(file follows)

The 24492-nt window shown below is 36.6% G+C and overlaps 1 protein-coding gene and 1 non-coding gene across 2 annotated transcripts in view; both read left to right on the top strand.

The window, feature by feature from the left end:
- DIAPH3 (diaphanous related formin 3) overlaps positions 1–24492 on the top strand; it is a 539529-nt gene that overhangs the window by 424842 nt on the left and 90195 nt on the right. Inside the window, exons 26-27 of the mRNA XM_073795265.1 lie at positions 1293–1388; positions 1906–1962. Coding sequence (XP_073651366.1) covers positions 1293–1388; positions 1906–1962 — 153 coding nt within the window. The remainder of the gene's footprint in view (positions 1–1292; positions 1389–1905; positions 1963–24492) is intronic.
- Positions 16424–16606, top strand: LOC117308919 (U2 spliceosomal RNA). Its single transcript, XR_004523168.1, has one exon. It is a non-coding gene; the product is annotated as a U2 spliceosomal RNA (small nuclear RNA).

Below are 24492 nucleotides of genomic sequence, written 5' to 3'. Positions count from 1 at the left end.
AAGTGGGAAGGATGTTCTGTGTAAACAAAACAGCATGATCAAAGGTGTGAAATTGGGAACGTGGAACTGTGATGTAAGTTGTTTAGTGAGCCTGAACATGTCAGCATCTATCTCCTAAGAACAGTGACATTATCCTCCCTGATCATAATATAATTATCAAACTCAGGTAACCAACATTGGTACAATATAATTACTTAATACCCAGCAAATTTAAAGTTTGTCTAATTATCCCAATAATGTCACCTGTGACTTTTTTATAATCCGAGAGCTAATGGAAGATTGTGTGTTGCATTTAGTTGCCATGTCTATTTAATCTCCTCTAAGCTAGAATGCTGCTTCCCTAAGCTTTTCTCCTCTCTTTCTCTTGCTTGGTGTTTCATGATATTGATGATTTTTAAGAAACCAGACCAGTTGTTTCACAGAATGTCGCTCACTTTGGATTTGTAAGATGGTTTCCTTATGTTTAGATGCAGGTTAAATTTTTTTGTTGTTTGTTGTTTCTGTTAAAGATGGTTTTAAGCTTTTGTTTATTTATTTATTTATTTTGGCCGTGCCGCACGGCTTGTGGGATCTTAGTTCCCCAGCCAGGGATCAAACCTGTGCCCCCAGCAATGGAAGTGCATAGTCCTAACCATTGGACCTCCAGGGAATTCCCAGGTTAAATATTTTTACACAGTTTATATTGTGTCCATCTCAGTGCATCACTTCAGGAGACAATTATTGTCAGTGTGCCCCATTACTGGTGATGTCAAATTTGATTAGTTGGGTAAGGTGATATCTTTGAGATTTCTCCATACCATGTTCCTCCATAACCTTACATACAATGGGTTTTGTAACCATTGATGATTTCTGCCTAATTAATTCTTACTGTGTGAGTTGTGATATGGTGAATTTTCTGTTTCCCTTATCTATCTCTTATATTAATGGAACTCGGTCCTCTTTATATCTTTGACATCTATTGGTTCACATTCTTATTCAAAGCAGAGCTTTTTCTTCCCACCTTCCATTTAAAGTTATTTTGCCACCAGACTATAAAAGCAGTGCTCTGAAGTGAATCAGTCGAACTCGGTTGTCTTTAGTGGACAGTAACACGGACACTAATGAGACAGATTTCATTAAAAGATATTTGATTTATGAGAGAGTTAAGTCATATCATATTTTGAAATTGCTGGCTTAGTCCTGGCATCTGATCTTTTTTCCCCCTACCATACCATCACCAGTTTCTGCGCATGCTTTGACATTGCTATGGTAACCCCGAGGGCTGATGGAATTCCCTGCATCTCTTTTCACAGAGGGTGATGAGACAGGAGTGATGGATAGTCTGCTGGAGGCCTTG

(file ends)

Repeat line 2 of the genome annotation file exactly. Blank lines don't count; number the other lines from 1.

The window, feature by feature from the left end: